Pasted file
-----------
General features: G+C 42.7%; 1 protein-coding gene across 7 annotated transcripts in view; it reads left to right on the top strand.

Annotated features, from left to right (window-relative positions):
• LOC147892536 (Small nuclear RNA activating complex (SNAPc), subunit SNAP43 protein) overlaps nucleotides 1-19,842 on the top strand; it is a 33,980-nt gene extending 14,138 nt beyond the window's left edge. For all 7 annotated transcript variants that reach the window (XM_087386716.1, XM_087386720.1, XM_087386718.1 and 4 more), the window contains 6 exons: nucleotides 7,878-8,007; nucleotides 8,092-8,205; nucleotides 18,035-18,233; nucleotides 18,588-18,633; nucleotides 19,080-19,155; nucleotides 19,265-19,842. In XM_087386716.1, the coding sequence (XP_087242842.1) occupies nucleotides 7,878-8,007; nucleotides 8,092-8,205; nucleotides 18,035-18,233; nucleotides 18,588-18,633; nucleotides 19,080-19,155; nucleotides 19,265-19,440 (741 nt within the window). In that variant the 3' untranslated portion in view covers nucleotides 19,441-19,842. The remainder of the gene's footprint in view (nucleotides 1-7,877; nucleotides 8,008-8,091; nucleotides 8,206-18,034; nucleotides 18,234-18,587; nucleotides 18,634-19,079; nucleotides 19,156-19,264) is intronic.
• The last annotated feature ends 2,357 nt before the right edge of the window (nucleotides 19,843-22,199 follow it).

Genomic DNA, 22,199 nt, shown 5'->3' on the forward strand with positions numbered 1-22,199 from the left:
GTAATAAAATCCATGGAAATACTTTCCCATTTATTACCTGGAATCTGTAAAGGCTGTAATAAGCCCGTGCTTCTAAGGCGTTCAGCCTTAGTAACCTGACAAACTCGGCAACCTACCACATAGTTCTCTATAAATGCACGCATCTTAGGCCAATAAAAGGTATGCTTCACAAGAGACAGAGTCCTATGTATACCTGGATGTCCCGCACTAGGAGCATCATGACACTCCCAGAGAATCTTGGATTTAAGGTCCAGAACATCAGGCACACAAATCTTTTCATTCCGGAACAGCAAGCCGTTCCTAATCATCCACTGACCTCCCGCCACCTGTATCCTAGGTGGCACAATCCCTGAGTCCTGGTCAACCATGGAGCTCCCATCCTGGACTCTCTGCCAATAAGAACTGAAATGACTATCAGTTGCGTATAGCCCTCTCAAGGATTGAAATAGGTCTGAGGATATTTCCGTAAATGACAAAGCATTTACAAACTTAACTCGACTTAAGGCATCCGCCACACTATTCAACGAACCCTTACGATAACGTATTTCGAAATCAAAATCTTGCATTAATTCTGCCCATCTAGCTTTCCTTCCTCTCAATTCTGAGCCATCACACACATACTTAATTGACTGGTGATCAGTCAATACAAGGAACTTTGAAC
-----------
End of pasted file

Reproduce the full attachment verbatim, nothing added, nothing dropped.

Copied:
General features: G+C 42.7%; 1 protein-coding gene across 7 annotated transcripts in view; it reads left to right on the top strand.

Annotated features, from left to right (window-relative positions):
• LOC147892536 (Small nuclear RNA activating complex (SNAPc), subunit SNAP43 protein) overlaps nucleotides 1-19,842 on the top strand; it is a 33,980-nt gene extending 14,138 nt beyond the window's left edge. For all 7 annotated transcript variants that reach the window (XM_087386716.1, XM_087386720.1, XM_087386718.1 and 4 more), the window contains 6 exons: nucleotides 7,878-8,007; nucleotides 8,092-8,205; nucleotides 18,035-18,233; nucleotides 18,588-18,633; nucleotides 19,080-19,155; nucleotides 19,265-19,842. In XM_087386716.1, the coding sequence (XP_087242842.1) occupies nucleotides 7,878-8,007; nucleotides 8,092-8,205; nucleotides 18,035-18,233; nucleotides 18,588-18,633; nucleotides 19,080-19,155; nucleotides 19,265-19,440 (741 nt within the window). In that variant the 3' untranslated portion in view covers nucleotides 19,441-19,842. The remainder of the gene's footprint in view (nucleotides 1-7,877; nucleotides 8,008-8,091; nucleotides 8,206-18,034; nucleotides 18,234-18,587; nucleotides 18,634-19,079; nucleotides 19,156-19,264) is intronic.
• The last annotated feature ends 2,357 nt before the right edge of the window (nucleotides 19,843-22,199 follow it).

Genomic DNA, 22,199 nt, shown 5'->3' on the forward strand with positions numbered 1-22,199 from the left:
GTAATAAAATCCATGGAAATACTTTCCCATTTATTACCTGGAATCTGTAAAGGCTGTAATAAGCCCGTGCTTCTAAGGCGTTCAGCCTTAGTAACCTGACAAACTCGGCAACCTACCACATAGTTCTCTATAAATGCACGCATCTTAGGCCAATAAAAGGTATGCTTCACAAGAGACAGAGTCCTATGTATACCTGGATGTCCCGCACTAGGAGCATCATGACACTCCCAGAGAATCTTGGATTTAAGGTCCAGAACATCAGGCACACAAATCTTTTCATTCCGGAACAGCAAGCCGTTCCTAATCATCCACTGACCTCCCGCCACCTGTATCCTAGGTGGCACAATCCCTGAGTCCTGGTCAACCATGGAGCTCCCATCCTGGACTCTCTGCCAATAAGAACTGAAATGACTATCAGTTGCGTATAGCCCTCTCAAGGATTGAAATAGGTCTGAGGATATTTCCGTAAATGACAAAGCATTTACAAACTTAACTCGACTTAAGGCATCCGCCACACTATTCAACGAACCCTTACGATAACGTATTTCGAAATCAAAATCTTGCATTAATTCTGCCCATCTAGCTTTCCTTCCTCTCAATTCTGAGCCATCACACACATACTTAATTGACTGGTGATCAGTCAATACAAGGAACTTTGAAC